Everyone has heard the mantra: Buy low, sell high.
It’s brilliant, why wouldn’t you sell something when its value has peaked in price? Similarly, why wouldn’t you buy something when it’s as cheap as it can be? It’s like the financial equivalent of, “drive safe.”
In the perfect world, obviously we would buy low and sell high, but how do we know when the low’s the low and the high’s the high? Could the price get lower? Sure. Could the price get higher? Sure again. Should I buy now? Probably, especially if you’re thinking about buying a diversified index fund. We can do our best to predict what’s going to happen in the future with numbers, formulas, analytics, computers and even experts for guidance, but it’s still not 100%.
Why am I suggesting that you should sometimes “buy high?” Because the fund could go higher, in fact it probably will go higher. Sure there are some valleys along the way, but you don’t know when they’re coming. And what if the valley 6 months from now is still higher than the current price today? You not only missed out on getting in at a relatively low price, but you’ve probably missed a few dividend payouts along the way.
It’s all relative-what may seem like a high price today, will seem like a deal if you look back from the future. On that note…
Let’s all imagine if in the movie Back to the Future, the 1950-2000 Sports Almanac was a 1950-2000 Stock Market Almanac. I really don’t think the movie would change all that much. Sure, you’d have to change the scene of them listening to the football game to them listening to the opening bell, but that’s an easy switch. Then you’d have to change the scene when the guy says, “I wish I could go back in time and put some money on the Cubbies” to “I wish I could go back in time and buy stock in Amazon and Google,” but that’s it, the movie is the same.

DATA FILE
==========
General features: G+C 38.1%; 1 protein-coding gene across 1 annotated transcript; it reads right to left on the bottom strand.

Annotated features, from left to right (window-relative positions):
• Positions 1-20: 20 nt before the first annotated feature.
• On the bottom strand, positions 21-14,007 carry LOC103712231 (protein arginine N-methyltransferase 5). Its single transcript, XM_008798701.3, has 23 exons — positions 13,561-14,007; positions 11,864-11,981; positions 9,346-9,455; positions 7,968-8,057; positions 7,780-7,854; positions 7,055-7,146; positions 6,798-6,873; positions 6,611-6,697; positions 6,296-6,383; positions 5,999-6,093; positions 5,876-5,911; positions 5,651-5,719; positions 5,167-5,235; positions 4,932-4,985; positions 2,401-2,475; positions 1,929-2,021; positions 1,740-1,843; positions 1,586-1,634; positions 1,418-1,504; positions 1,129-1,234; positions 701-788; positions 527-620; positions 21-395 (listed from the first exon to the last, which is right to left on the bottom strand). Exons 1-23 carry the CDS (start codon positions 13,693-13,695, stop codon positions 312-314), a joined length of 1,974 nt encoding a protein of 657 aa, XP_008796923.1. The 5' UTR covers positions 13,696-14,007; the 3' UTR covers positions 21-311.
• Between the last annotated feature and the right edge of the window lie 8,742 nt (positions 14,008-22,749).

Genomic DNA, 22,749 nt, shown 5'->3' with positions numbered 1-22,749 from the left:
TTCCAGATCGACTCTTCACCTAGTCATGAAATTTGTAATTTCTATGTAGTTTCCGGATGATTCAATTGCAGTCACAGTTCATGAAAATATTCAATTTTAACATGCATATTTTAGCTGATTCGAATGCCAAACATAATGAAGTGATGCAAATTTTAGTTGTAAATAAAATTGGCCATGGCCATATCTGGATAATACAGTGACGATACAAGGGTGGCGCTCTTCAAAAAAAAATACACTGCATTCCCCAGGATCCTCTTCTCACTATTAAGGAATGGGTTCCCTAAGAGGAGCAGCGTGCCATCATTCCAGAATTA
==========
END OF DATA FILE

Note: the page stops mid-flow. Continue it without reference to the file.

Going Back to the Reality of our current situations, unless we are given information on future stock market prices by our future selves, we have no way of knowing where any stock will go from here. Maybe the current price is as low as it’ll ever be again.
Similarly, let’s all imagine if in the movie Point Break, the surfboards were cars. I really don’t think the movie would change all that much either. Sure you’d have to change the name to The Fast and the Furious and substitute Paul Walker for Keanu Reeves, but that’s about it. No financial analogy here, just wanted everyone to know that I know what they did there. Let’s continue. Vroooom.
This is kind of a shout out to Lump Sum Investing. Oh no, not another post about Lump Sum Investing vs Dollar-Cost Averaging?!? Nope. I will not mention dollar-cost averaging again in this post, but I do have a future post coming with a little twist on the subject, hopefully the anticipation is manageable.
For those of you that have never heard of lump sum investing, basically if you find yourself with a large amount of money, it’s statistically better to invest it all at once rather than incrementally over time. Vanguard published a study recently which compared lump sum investing with an alternative, the one we will no longer speak of, at least for the remainder of our time here. They confirmed that you’re better off investing the lump sum if your goal is to have more money down the road, but did say that the other method offers some protection against the down years. Again, we don’t know exactly how the market will behave in the future, so the right methodology is based on your comfort level.
If you’re investing for the long run, you’re best off getting your money in now, whether you feel the price is low or high. A diversified index fund like a Total Stock Market or S&P 500 gives you an inherent buffer for when some companies don’t perform well, because many more will perform well. Look at any chart over a 20+ time period, the market goes up over time!
See, it trends up over time. Sure, it’d be nice to buy the valleys, but it’d be detrimental to be on the sidelines while it is soaring. So how about you just buy now?
Vaya con dios!